As some details of the plans around staging an NHL season beginning in mid-January emerge, a little attention has been paid to the AHL.

So, to unpack all of that: none of the Canadian NHL teams who use an AHL affiliate in the USA will move that team, even temporarily. In the understatement of the year, Frank Seravalli calls that a quite difficult problem for calling-up players.

Any decision on waiver rules, claiming rules, extra players and an elasticized salary cap to allow for them is pending, but the AHL is still trying to plan for a February start date to their own season. The casual mention of four to five AHL teams opting out of playing at all seems very optimistic. There are twelve AHL teams that are not owned by their NHL affiliate, and have to rise and fall largely on their own efforts to generate income. Nearly all of that is ticket sales and sponsorships that require fans in the arenas, since the AHL is not widely televised.

In the ECHL, an entire division opted out of play, several other teams chose not to begin the process for the season set to begin this week, and three more teams opted out in recent days. Some of those teams can’t operate because of regional rules, but some might simply not have enough money. The independent AHL teams are in similar straits.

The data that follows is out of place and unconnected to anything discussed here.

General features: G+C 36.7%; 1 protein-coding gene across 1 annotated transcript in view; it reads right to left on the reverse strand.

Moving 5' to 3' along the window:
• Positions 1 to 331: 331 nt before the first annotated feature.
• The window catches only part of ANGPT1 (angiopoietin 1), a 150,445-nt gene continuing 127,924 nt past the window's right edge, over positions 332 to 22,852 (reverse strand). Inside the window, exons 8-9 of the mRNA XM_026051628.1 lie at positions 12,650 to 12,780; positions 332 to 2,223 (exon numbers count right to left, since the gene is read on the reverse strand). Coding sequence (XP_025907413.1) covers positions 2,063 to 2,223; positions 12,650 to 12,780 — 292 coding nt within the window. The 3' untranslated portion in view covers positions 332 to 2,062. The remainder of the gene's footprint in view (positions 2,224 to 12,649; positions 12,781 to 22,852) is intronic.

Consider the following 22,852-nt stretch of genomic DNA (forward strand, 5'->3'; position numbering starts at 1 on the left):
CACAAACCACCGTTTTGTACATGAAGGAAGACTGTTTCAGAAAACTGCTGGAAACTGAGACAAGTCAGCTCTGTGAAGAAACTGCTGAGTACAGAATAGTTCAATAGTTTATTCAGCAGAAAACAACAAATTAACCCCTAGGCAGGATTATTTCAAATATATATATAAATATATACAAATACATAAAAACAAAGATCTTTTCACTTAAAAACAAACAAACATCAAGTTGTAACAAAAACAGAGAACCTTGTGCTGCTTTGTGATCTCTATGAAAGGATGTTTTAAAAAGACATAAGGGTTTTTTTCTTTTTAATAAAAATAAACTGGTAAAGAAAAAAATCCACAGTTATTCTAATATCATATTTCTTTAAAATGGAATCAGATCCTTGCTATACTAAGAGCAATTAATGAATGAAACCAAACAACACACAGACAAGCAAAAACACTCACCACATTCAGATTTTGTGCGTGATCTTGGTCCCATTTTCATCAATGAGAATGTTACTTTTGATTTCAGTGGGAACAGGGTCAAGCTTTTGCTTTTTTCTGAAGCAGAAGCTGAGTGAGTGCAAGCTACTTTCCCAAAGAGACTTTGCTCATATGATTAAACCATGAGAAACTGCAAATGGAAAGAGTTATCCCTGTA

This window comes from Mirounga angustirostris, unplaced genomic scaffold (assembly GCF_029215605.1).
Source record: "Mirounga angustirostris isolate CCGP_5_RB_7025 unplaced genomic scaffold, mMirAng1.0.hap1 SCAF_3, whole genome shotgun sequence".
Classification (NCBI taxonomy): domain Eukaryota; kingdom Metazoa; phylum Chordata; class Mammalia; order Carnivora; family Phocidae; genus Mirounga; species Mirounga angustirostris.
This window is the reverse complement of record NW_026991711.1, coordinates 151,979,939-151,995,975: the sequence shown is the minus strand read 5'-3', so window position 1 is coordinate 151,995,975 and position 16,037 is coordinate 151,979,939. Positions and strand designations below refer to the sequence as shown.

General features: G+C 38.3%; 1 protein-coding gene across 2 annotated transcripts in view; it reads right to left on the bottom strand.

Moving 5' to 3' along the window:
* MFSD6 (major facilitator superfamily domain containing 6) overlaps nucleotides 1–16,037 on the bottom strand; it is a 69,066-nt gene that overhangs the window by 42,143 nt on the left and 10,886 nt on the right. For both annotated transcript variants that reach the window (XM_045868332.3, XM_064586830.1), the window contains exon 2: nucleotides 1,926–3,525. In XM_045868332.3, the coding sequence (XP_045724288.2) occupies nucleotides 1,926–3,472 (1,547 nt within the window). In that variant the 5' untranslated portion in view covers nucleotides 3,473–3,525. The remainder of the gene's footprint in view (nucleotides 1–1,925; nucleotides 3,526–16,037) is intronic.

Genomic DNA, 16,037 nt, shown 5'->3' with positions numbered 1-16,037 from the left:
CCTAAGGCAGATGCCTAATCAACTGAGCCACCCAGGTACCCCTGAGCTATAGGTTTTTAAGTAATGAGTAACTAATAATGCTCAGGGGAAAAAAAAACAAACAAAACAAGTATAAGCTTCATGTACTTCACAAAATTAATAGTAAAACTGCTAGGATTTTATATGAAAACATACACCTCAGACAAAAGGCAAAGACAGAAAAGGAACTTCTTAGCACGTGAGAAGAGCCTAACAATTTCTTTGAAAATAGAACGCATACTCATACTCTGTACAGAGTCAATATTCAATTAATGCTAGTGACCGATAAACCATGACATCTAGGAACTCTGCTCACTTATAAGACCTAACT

If this AHL season comes off in this form, the Manitoba Moose, Laval Rocket, Belleville Senators and Toronto Marlies will play each other, and no one else for the foreseeable future. The ECHL affiliates of the Marlies, the B-Sens and the Rocket are all dark for the year. The Moose are affiliated with the Jacksonville IceMen who are playing this season, but sending players back and forth will be very difficult for them.

At this time, the Manitoba and Quebec governments have not officially said if they will allow professional hockey to resume. The Toronto and Ottawa teams are exempt, so far, under Ontario’s “lockdown” rules for areas like the city of Toronto who have moved beyond the red level of restricted rules.

One of the major reasons to carry on with a season for these Canadian AHL teams where ticket revenues will be zero and costs will be increased is that players have seen less than 30 games in 2020, and likely would benefit from a season, even one playing the same three opponents over and over again.

One of the major reasons to pack it in until later in 2021 is that all of these proposed hockey seasons will come complete with COVID-19 infections for players and staff and all the dangers that entails to them and their families.

It shouldn’t just be the dollars that decide.